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Gamers are still spending most of their money on new hardware.

In July, U.S. consumers spent $514.3 million on new gaming hardware, software, and accessories, according to industry-tracking firm The NPD Group. That’s up 16 percent over last year’s $443.1 million. The PlayStation 4 and Xbox One once again accounted for the bulk of that spending.

The U.S. spent more than $15 billion on console games alone last year, and 2014 is on pace to easily eclipse that.

“Similar to the pattern seen in seven out of the last nine months, strong growth in hardware sales offset declines in software sales in July 2014 while accessory sales had modest growth,” NPD analyst Liam Callahan said.


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Gamers spent $198.8 million on consoles. That’s up a whopping 100 percent year-over-year. Putting that kind of cash into new systems, however, means that players spent 15 percent less, or only $178.2 million, on new software than in July 2013.

“Two other factors caused declines seen in July 2014 software sales,” said Callahan. “Reduced sales for new launches and the decline in [last-gen] software not entirely being offset by [new-gen] sales.”

The NPD numbers do not represent the industry as a whole. Instead, the firm only tracks new games sold at physical retailers in the U.S. This means that you won’t see used games, digital, or mobile contributing to these figures. With that in mind, the NPD is an OK method to get a snapshot of a much larger market.

Alright, let’s get right into it with game sales.


1. The Last of Us (PS4, PS3)
2. Minecraft (360, PS3)
3. FIFA 14 (360, PS4, Xbox One, PS3, Vita)
4. Watch Dogs (PS4, 360, PS3, Xbox One, PC)
5. Mario Kart 8 (Wii U)
6. Call of Duty: Ghosts (Xbox One, 360, PS4, PS3, Wii U, PC)
7. Grand Theft Auto V (360, PS3)
8. Sniper Elite III (PS4, Xbox One, 360, PS3)
9. NBA 2K14 (360, PS3, PS4, Xbox One, PC)
10. Lego Marvel Super Heroes (360, PS3, 3DS, DS, PS4, Wii U, Xbox One, Vita, PC)


Above: Joelderas is impressed.

July has a lot of older games and rereleases. Most notably, The Last of Us on PS4 was able to take the top spot. Interestingly, it did the same in July 2013. Minecraft continues to dominate despite its age, and FIFA 14 likely got one last push from the World Cup.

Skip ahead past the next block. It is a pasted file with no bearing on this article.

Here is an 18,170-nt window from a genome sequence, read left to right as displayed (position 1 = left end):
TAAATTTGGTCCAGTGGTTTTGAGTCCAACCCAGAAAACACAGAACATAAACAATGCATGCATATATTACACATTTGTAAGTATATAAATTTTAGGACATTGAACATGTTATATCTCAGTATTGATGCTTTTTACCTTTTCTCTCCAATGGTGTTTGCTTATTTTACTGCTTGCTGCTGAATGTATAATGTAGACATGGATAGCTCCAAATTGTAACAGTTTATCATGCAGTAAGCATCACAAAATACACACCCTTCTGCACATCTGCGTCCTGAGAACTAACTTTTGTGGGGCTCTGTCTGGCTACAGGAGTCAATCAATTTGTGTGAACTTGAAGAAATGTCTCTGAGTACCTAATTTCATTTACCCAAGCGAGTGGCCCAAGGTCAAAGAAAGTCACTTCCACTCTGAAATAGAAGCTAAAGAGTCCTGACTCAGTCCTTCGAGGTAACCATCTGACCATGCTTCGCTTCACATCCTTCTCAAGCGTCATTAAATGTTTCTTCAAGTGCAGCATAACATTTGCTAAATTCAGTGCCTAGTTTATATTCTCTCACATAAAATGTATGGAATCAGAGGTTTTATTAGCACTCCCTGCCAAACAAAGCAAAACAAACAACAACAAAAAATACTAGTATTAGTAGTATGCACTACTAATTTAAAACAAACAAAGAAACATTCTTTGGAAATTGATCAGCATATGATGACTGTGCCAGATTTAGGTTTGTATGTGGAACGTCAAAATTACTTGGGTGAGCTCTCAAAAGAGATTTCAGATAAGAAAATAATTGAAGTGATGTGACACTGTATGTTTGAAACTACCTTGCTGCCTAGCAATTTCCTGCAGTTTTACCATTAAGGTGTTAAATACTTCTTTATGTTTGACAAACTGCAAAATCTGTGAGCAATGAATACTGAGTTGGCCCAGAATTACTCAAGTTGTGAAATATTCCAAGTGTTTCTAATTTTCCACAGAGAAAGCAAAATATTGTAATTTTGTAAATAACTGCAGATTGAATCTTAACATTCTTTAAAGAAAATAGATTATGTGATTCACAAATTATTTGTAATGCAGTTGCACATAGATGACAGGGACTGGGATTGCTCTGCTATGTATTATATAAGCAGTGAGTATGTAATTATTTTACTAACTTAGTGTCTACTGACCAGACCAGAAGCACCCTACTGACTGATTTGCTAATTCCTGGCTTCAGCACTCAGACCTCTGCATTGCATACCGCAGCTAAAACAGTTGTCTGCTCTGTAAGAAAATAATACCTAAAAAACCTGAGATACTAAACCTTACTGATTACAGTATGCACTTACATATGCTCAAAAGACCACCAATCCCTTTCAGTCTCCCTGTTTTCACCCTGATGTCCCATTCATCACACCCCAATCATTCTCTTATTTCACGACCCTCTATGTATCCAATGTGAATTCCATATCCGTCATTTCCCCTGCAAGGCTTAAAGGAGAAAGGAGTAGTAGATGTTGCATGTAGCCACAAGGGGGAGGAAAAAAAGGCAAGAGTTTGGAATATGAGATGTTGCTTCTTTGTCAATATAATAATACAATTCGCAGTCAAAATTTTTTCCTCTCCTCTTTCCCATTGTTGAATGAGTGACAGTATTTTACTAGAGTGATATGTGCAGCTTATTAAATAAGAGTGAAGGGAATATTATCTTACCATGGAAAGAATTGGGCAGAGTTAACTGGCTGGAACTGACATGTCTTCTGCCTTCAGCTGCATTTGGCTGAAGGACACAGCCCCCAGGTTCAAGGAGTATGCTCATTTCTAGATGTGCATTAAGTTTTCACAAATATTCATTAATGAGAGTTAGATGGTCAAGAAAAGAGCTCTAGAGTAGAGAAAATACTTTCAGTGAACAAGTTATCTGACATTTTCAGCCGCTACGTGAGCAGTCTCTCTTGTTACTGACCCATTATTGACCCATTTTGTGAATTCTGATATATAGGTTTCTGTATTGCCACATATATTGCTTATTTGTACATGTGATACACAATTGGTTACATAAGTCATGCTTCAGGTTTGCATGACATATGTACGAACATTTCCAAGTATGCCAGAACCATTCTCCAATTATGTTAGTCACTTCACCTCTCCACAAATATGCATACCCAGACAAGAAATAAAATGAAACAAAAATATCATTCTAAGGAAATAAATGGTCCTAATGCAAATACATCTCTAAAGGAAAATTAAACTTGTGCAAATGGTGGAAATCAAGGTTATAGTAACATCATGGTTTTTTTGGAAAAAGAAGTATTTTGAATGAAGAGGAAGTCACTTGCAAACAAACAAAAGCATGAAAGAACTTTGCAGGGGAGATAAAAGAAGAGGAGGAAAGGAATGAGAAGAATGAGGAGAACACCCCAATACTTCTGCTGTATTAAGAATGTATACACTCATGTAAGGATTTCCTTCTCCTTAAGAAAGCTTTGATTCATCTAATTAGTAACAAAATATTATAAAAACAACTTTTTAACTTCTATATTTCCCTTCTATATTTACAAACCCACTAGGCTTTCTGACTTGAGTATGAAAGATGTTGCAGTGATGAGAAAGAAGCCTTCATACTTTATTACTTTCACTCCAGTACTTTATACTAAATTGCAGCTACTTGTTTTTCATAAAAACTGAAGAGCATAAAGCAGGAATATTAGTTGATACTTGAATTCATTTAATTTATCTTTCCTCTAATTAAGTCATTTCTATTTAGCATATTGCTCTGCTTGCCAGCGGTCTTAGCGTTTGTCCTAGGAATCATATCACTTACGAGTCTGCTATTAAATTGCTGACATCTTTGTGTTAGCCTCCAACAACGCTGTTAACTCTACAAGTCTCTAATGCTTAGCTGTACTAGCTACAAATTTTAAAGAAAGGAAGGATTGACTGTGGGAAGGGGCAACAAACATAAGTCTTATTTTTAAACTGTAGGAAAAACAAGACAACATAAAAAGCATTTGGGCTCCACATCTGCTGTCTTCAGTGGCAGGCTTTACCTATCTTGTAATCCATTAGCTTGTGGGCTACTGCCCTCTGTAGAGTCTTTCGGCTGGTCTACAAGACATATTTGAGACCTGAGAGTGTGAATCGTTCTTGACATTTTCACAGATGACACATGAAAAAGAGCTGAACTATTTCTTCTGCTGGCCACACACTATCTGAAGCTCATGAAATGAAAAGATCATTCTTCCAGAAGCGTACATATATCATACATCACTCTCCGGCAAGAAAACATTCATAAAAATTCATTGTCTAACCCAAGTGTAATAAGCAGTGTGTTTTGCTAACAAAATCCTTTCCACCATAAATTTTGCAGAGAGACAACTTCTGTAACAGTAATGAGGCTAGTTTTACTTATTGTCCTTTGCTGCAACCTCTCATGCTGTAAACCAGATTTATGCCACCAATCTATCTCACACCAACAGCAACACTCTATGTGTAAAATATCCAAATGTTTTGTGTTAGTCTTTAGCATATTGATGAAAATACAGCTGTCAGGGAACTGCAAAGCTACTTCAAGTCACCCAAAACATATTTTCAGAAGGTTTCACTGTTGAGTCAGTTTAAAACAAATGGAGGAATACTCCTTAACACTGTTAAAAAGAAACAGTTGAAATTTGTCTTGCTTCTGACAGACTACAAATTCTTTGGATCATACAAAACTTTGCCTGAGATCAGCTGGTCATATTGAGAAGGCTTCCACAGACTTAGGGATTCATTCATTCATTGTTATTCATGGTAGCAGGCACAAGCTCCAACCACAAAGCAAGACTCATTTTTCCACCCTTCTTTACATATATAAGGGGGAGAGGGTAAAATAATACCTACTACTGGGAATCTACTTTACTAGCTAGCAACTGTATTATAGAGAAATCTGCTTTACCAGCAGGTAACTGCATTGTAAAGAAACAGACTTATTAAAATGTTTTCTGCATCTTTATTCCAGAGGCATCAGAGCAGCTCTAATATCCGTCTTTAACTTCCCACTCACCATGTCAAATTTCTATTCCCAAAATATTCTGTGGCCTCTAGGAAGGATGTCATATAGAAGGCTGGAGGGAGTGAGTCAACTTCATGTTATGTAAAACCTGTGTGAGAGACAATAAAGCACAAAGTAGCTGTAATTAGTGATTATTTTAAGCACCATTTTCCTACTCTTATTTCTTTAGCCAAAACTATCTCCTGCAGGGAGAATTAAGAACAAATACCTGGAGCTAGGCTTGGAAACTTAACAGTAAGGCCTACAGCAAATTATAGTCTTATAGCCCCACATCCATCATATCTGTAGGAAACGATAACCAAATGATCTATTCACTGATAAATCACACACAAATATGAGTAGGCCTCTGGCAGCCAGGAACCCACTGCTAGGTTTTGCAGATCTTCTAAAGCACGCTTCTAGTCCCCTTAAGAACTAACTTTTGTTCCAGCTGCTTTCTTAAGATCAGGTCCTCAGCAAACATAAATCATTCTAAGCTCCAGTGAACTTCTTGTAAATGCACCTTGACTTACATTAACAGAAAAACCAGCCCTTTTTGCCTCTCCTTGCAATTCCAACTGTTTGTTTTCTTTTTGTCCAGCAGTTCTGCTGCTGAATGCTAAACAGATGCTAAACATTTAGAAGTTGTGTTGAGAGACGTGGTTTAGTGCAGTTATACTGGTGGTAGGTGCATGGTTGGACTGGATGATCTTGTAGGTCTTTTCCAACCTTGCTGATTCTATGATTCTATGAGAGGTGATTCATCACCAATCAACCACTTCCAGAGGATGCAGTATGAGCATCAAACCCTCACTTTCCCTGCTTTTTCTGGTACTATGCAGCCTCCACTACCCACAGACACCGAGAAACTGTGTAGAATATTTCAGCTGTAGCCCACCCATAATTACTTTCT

New releases in July performed extremely poorly compared to the same period last year for one very obvious reason: the lack of college football.

“July is typically a quiet month for software sales, representing about 5 percent of annual sales,” said Callahan. “Typically, EA’s NCAA Football launches in July, and often ranks as the top game. As that title is no longer being produced, new launch sales declined steeply by close to 70 percent in July 2014.”

While the 3DS doesn’t have a game on the overall top 10, when ranked by sales-per-platform, Nintendo’s portable would have Tomodachi Life at No. 5.

As for new-gen, gamers bought more software on PS4 than Xbox One.


Sony confirmed that the PlayStation 4 was once again the top-selling console for the seventh month in a row. The company confirmed earlier this week that it has sold more than 10 million PS4s worldwide, but Sony, Nintendo, and Microsoft have all declined to share specific sales numbers for July.

“When combining life-to-date sales of Xbox One and PS4 after nine months, and comparing them to the combined totals of nine months of sales for Xbox 360 and PS3, sales of the newest consoles are larger than the prior generation by close to 80 percent,” said Callahan.

Nintendo confirmed that Wii U sales are up 60 percent through the first seven months of 2014 compared to the same period last year. That’s largely due to the popularity of Mario Kart 8.

Microsoft also released a statement, but it was even less specific than Nintendo.

“Xbox One continues to sell at a strong and steady pace following the release of the $399 console in June, when month-to-month sales more than doubled,” a Microsoft spokesperson told GamesBeat. “We continued to see this momentum in July.”


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